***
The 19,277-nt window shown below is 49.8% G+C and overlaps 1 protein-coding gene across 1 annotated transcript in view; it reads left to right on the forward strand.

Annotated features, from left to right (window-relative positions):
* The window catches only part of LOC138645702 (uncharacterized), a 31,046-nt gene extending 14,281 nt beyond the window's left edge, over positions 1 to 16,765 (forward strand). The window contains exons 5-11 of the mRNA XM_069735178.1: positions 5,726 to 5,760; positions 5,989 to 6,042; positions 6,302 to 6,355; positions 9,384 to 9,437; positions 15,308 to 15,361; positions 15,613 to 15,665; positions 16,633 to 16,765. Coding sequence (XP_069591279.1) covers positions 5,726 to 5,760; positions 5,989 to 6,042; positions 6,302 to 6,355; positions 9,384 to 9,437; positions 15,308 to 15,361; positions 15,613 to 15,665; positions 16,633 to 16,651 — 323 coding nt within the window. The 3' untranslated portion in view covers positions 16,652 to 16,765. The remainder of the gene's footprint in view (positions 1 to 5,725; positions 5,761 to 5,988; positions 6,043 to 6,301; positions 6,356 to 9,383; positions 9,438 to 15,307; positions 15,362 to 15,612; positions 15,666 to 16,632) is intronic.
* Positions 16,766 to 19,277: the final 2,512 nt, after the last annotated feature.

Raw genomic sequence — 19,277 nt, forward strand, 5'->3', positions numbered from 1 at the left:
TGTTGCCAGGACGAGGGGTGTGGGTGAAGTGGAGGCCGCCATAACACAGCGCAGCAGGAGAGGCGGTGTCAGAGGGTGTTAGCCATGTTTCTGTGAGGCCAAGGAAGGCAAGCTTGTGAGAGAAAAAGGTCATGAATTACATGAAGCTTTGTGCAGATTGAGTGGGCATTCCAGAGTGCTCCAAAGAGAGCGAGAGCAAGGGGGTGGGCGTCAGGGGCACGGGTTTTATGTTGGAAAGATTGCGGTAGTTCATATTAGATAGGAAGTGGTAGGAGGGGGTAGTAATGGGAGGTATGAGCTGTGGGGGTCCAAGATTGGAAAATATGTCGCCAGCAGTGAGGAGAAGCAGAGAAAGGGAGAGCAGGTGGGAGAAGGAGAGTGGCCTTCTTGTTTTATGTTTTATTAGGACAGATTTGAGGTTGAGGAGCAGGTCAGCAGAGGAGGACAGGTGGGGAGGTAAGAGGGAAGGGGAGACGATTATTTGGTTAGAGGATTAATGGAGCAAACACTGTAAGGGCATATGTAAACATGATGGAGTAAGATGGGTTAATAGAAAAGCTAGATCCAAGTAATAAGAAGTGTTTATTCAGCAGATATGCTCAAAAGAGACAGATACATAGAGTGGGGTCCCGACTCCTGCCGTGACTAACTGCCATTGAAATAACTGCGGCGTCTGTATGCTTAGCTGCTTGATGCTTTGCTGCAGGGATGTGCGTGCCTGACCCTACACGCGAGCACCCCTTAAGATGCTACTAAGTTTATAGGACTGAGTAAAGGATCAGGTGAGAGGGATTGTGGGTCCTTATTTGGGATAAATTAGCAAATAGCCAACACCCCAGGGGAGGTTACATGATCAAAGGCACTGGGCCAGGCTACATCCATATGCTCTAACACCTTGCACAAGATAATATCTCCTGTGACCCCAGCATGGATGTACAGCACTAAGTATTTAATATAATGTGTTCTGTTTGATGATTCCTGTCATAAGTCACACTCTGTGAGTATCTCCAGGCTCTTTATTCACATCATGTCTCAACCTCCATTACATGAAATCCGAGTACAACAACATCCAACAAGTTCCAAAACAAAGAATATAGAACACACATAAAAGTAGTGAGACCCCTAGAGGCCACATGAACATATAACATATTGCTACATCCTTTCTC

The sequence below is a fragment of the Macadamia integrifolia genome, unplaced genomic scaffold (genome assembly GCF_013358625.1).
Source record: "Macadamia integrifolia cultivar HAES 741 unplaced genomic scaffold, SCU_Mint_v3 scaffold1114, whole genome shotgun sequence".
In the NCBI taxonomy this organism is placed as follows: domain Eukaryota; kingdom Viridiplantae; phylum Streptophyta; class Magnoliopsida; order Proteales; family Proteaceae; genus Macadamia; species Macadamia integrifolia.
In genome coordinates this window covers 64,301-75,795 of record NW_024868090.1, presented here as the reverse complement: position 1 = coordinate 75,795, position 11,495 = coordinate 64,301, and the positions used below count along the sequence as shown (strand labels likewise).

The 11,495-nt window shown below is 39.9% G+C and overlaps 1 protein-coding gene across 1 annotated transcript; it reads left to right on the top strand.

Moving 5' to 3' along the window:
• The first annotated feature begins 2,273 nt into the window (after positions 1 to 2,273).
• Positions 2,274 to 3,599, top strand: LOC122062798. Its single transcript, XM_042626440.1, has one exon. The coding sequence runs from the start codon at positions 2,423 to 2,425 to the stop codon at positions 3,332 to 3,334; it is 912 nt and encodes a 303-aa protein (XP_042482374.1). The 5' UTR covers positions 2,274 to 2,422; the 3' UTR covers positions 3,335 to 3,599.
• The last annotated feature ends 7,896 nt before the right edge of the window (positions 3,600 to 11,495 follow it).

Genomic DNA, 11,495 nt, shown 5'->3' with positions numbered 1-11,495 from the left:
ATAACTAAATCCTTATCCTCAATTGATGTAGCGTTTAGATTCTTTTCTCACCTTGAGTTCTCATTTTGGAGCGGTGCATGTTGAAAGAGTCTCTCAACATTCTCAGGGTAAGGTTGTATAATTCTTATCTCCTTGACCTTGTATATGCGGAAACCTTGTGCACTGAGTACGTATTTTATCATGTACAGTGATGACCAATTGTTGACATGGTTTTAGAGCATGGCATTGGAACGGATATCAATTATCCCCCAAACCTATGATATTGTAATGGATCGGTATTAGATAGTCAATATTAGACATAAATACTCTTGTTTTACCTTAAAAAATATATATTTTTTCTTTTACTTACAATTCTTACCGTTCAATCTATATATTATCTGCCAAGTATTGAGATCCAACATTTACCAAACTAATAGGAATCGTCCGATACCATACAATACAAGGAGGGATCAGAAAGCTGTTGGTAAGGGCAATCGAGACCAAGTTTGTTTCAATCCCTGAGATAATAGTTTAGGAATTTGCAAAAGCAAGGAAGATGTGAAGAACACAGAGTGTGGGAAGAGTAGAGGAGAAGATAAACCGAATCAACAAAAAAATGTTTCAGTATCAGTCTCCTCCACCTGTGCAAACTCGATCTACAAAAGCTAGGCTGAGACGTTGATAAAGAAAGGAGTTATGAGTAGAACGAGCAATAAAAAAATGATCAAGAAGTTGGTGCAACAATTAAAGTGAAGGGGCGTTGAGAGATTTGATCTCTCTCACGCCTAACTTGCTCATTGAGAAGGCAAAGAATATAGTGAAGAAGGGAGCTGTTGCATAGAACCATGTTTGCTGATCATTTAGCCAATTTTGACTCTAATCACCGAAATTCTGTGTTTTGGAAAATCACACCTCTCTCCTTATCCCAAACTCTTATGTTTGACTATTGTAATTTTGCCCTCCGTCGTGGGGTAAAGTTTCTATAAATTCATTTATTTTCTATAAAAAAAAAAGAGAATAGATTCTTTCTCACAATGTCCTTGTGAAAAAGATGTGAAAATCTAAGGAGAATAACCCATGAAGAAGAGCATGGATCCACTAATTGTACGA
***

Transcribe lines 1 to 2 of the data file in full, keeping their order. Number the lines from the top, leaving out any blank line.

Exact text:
The 19,277-nt window shown below is 49.8% G+C and overlaps 1 protein-coding gene across 1 annotated transcript in view; it reads left to right on the forward strand.

Annotated features, from left to right (window-relative positions):